Thursday, 20 November 2014

Book #50

The Unwritten: Inside Man by Mike Carey & Peter Gross

In this volume, Tom arrives at Donostia prison in Southern France and falls into the orbit of another story: The Song of Roland. Unfortunately for Tom, it's a story that ends with a massacre. .Tom discovers the true meaning of "out of the frying pan" after his escape from Donostia jail takes him to Stuttgart in 1940, a ghost city inhabited by the master liar of the Third Reich, Josef Goebbels, and a tortured soul who's crying out for rescue - or death...

I love that this is all about the power of storytelling over reality; stories shape the world. I liked the artwork; in particular the mixed way of construing the media in different formats to enable the story to be told. Although the Tommy Taylor series is hugely akin to Harry Potter, this allows the reader to understand the obsession surrounding Tom and his father's work. Carey seems to have a vein of satire running through his commentary on the public's obsession with these novels, and although I am absolutely a part of the Harry Potter fan world, I totally get it.

Tom is a strong character, but I haven't warmed to him yet. He reminds me of many stubborn, arsehole men I have met in my life; those who will listen to anything but reason, and believe they know best. Tom knows nothing, and won't let anyone fix this for him. Thankfully, he begins to come to his senses in this volume, just not enough to make me like him.

The last issue of the volume focuses on Mr Bun, a foul mouthed rabbit living with other (much more polite) animals in a Beatrix Potter-like forest. Mr Bun's sole intention is to kill his creator, presumably the author, and he mentions Wilson Taylor's name a few times, implying that he has been put there by the author. This fascinated me, and I hoped it was to foreshadow something we are yet to find out about. Imagine being able to write your worst enemies into a novel, and for that novel to become real. Imagine turning the most cretinous person you know into a fluffy bunny, and sending them into the Hundred Acre Wood. Absolutely wonderful.

I have no idea where this is going, but  I want to find out.

Tuesday, 18 November 2014

Book #49

The Unwritten: Tommy Taylor and the Bogus Identity by Mike Carey & Peter Gross

Tommy Taylor is the main character in a series of fantasy novels that have become a cultural phenomenon. Fans gather on websites and at conventions to celebrate his magical stories and hope that his missing creator, Wilson Taylor, will someday resurface to write one last adventure. But there's one dangling plot thread: the real Tom Taylor, the son Wilson abandoned. The inspiration for the magical boy wizard, Tom is now worshipped worldwide as a literary legend made flesh. As Tom's life begins to take on eerie and deadly parallels with Tommy's, he's drawn into a strange literary underworld where the power of storytelling is as strong as any spell.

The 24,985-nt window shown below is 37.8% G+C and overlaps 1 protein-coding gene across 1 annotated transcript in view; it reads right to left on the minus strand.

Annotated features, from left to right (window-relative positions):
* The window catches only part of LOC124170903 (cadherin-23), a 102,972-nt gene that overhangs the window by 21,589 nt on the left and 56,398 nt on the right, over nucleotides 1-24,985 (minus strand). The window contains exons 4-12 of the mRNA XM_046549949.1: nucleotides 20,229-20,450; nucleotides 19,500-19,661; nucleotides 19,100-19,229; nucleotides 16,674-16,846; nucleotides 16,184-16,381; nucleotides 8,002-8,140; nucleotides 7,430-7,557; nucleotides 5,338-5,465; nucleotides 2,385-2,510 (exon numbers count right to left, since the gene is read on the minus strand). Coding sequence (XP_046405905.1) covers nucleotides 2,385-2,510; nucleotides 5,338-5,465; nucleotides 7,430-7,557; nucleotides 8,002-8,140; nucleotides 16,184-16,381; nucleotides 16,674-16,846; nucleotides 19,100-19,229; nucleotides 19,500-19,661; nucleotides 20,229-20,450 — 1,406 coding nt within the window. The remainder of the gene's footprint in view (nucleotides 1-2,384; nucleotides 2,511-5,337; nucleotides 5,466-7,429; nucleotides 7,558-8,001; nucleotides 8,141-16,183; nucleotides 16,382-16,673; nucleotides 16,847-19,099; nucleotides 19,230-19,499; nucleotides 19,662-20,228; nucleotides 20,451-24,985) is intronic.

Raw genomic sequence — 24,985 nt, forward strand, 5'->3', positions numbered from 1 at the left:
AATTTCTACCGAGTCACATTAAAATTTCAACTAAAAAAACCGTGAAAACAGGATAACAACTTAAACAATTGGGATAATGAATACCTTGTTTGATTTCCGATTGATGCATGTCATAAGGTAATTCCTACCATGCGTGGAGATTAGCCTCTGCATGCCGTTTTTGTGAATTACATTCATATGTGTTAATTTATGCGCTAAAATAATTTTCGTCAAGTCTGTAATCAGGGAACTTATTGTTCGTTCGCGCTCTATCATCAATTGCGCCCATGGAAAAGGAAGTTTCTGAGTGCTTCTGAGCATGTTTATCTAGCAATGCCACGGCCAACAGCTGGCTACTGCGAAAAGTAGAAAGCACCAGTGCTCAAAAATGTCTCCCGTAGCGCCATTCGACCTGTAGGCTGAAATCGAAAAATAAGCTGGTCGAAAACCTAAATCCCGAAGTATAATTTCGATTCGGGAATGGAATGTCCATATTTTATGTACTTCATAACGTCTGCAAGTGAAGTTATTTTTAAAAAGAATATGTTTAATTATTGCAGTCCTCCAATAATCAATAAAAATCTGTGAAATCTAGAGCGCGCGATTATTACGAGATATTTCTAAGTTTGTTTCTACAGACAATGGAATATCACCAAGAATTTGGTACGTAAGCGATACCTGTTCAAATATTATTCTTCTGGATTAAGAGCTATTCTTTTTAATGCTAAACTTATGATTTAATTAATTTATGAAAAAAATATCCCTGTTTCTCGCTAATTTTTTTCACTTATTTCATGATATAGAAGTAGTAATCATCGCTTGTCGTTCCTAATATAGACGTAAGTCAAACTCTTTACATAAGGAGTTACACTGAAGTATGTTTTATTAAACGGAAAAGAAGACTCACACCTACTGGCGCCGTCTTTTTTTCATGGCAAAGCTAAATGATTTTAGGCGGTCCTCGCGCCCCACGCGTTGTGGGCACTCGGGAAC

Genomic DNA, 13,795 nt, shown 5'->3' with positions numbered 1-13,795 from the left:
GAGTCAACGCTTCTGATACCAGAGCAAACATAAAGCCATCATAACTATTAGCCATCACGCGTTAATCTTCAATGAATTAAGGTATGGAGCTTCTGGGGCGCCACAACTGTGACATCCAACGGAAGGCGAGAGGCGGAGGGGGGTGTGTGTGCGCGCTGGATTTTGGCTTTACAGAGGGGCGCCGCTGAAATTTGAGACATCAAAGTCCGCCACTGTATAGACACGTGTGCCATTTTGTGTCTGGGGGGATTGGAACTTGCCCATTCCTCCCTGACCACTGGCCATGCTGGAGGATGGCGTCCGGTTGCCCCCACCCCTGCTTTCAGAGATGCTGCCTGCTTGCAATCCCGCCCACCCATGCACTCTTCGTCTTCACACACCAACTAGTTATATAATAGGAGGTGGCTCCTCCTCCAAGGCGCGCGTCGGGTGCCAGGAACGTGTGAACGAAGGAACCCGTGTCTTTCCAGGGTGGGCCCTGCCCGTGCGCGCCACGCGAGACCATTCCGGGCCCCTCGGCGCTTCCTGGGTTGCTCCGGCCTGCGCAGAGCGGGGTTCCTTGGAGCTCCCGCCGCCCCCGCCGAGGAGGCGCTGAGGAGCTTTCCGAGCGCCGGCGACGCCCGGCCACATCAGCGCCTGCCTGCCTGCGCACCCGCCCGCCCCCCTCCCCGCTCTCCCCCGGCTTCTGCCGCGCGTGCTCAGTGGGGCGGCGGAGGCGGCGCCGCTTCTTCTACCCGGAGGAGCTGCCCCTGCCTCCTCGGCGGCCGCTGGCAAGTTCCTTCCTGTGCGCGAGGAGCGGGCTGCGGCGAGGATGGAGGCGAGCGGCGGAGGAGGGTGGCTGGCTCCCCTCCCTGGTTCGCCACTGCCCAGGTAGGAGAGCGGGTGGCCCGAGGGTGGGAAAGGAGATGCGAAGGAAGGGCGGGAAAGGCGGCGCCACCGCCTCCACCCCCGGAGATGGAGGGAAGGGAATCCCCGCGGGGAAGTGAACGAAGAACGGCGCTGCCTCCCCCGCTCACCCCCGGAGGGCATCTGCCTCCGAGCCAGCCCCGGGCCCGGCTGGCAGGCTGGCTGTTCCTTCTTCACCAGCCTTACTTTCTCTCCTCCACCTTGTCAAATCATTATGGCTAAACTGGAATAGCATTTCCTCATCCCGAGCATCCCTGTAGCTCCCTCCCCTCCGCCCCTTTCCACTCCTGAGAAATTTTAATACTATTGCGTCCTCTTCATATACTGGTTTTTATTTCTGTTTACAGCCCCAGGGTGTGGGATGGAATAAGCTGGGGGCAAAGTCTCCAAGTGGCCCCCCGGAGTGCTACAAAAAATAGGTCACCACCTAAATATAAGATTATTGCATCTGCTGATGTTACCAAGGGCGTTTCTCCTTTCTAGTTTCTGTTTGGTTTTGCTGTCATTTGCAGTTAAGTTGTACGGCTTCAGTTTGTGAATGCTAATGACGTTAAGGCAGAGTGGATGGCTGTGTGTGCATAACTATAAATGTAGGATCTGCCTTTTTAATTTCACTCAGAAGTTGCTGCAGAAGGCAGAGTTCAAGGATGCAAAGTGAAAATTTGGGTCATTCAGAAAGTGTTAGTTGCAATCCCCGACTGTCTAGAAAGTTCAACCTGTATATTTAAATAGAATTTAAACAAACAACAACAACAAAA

The premise of this is exciting, and it's shaping up to be a really interesting read for me. Tommy Taylor seems to have leapt from imagination into reality, but is still denying this for the time being. The theme here is that the stories we tell shape our reality, and that they are a lot more powerful than we could ever imagine. Perfect.


I really liked the snippets of the Tommy Taylor novels we got to experience here; they had funny little hints to JK Rowling within them, along with some smaller references to other fantasy novels. 

Another highlight  for me was Tom's father teaching him all he knew on literary geography - we saw or spoke of Room 101, the Reichenbach falls, Pianosa, and Villa Diadato. The idea that this geography of stories comes into play much more later in the series intrigues me massively. The most intriguing part of all is, that if Tommy's father created him in Villa Diadato, which also housed Shelley and Milton, then both Lucifer and Frankenstein are his uncles, or siblings. 

The final issue in the volume focused on Rudyard Kipling, his life, and the fact he had been approached by the same secret society as Tommy's father. Their motives are unclear at the moment, however they manipulate writers into creating stories which have an effect on reality.

Despite being a fantasy novel, some of the scenes seemed very real. Carey and Gross manage to capture the mindset of the 'superfan'; either glorifying or castigating Tom as they saw him either as a fraud, or the messiah. I also really enjoyed the depiction of a literary convention at the beginning of the novel; it's strange to see something so familiar jump out at you like that.

Although not without its faults, which were too minor to mention, this is a promising first volume, The literary references are delicious to me, and the idea of fiction impacting reality makes me want to move on to the next volume immediately. Which is exactly what I'll do.

 
 

Book #48

Noah Barleywater Runs Away by John Boyne

Eight-year-old Noah's problems seem easier to deal with if he doesn't think about them. So he runs away, taking an untrodden path through the forest.
Before long, he comes across a shop. But this is no ordinary shop: it's a toyshop, full of the most amazing toys, and brimming with the most wonderful magic. And here Noah meets a very unusual toymaker. The toymaker has a story to tell, and it's a story of adventure and wonder and broken promises. He takes Noah on a journey. A journey that will change his life.